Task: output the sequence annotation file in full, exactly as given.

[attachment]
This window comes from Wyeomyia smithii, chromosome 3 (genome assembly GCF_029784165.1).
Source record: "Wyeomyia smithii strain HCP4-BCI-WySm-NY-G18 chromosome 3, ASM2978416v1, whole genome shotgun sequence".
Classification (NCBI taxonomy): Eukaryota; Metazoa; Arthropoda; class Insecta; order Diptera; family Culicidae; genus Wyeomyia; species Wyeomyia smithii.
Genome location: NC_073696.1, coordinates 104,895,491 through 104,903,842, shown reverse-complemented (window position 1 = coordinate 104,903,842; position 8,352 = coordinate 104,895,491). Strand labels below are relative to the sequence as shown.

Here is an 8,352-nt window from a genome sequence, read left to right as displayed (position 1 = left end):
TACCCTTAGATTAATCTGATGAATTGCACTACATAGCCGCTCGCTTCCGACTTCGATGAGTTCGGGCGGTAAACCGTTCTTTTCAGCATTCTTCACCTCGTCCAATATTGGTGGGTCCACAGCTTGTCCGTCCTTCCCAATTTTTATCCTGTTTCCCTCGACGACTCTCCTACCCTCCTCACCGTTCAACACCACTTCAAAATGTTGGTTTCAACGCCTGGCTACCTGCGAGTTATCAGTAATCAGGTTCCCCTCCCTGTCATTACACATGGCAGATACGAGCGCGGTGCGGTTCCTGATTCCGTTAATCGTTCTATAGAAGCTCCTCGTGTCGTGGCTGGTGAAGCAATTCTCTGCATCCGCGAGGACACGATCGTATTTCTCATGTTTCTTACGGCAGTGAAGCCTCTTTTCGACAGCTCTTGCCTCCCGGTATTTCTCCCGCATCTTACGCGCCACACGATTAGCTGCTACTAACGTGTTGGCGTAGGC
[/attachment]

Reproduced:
This window comes from Wyeomyia smithii, chromosome 3 (genome assembly GCF_029784165.1).
Source record: "Wyeomyia smithii strain HCP4-BCI-WySm-NY-G18 chromosome 3, ASM2978416v1, whole genome shotgun sequence".
Classification (NCBI taxonomy): Eukaryota; Metazoa; Arthropoda; class Insecta; order Diptera; family Culicidae; genus Wyeomyia; species Wyeomyia smithii.
Genome location: NC_073696.1, coordinates 104,895,491 through 104,903,842, shown reverse-complemented (window position 1 = coordinate 104,903,842; position 8,352 = coordinate 104,895,491). Strand labels below are relative to the sequence as shown.

Here is an 8,352-nt window from a genome sequence, read left to right as displayed (position 1 = left end):
TACCCTTAGATTAATCTGATGAATTGCACTACATAGCCGCTCGCTTCCGACTTCGATGAGTTCGGGCGGTAAACCGTTCTTTTCAGCATTCTTCACCTCGTCCAATATTGGTGGGTCCACAGCTTGTCCGTCCTTCCCAATTTTTATCCTGTTTCCCTCGACGACTCTCCTACCCTCCTCACCGTTCAACACCACTTCAAAATGTTGGTTTCAACGCCTGGCTACCTGCGAGTTATCAGTAATCAGGTTCCCCTCCCTGTCATTACACATGGCAGATACGAGCGCGGTGCGGTTCCTGATTCCGTTAATCGTTCTATAGAAGCTCCTCGTGTCGTGGCTGGTGAAGCAATTCTCTGCATCCGCGAGGACACGATCGTATTTCTCATGTTTCTTACGGCAGTGAAGCCTCTTTTCGACAGCTCTTGCCTCCCGGTATTTCTCCCGCATCTTACGCGCCACACGATTAGCTGCTACTAACGTGTTGGCGTAGGC